At the first workshop, Kana Enomoto, deputy principal administrator at SAMHSA,1 explained the importance of and rationale behind SAMHSA’s efforts to improve social norms with respect to people with mental health and substance use disorders. She emphasized that SAMHSA believes in the need to invest in world-class, evidence-based prevention, treatment, and recovery services for people who are most affected by these conditions. She indicated that the Mental Health Parity and Addictions Equity Act addresses some of the legal disparities between behavioral health and physical health services, but that social disparities remain, which led SAMHSA to this work with the National Academies.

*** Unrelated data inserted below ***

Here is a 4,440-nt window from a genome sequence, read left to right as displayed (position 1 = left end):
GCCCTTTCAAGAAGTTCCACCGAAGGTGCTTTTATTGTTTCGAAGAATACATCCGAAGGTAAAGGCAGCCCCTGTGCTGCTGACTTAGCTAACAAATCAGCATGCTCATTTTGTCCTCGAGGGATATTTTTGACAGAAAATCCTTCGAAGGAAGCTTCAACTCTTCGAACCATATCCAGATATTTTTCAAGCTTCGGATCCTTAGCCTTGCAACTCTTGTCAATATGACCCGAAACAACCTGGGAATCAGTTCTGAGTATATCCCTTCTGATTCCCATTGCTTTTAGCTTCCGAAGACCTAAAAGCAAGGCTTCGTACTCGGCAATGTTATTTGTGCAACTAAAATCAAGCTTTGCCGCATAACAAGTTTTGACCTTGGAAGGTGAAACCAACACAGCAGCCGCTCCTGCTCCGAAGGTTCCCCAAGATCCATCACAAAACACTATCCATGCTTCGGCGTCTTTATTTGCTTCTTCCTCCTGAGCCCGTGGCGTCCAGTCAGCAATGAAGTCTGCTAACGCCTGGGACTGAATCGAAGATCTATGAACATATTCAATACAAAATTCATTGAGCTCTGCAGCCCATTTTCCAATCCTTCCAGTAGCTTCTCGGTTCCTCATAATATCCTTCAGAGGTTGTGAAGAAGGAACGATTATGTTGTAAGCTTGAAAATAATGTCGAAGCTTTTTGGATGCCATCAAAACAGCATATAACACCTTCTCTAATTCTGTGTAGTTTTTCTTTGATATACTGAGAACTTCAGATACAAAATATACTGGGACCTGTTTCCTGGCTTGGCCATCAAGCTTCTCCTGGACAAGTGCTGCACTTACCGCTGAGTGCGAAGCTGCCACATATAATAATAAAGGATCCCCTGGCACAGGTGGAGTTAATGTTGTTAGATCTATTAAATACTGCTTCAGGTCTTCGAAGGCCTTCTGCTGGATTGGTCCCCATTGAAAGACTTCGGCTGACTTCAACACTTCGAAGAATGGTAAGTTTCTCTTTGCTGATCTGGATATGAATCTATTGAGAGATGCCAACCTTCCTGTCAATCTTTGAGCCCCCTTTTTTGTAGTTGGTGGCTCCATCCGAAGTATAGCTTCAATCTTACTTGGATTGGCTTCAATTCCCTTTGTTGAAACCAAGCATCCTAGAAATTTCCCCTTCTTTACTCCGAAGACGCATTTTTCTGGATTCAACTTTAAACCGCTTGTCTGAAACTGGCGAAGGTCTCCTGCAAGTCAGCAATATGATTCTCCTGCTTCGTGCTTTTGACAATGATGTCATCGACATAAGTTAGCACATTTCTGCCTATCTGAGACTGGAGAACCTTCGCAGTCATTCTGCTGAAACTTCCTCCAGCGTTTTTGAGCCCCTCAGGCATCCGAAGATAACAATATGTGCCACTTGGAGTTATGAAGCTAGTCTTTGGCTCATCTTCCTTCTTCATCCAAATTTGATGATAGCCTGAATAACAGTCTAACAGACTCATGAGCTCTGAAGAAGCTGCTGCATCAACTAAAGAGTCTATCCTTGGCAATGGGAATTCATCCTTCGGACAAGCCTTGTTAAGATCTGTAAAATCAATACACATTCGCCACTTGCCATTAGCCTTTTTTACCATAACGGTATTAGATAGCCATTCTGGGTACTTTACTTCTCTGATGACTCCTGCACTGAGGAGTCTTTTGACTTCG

Enomoto indicated that SAMHSA is investing in this work with the committee as a bridge to the science that can better inform its messaging and how this messaging can be made more compelling. SAMHSA wishes to
1 Enomoto is currently the acting deputy assistant secretary at SAMHSA. Her remarks were made after the first panel presentation, but are summarized here because they were introductory in nature.
strengthen its reliance on messaging that is science based in order to help people access evidence-based programs and services.
This proceedings was compiled by the rapporteurs as a factual summary of what occurred at the two workshops based on transcripts, PowerPoint presentations, and video recordings. In accordance with the National Academies policy, any conclusions and recommendations contained herein were solely expressed by and are attributed to individual presenters and participants. The workshops were webcast live and were posted on the National Academies website.2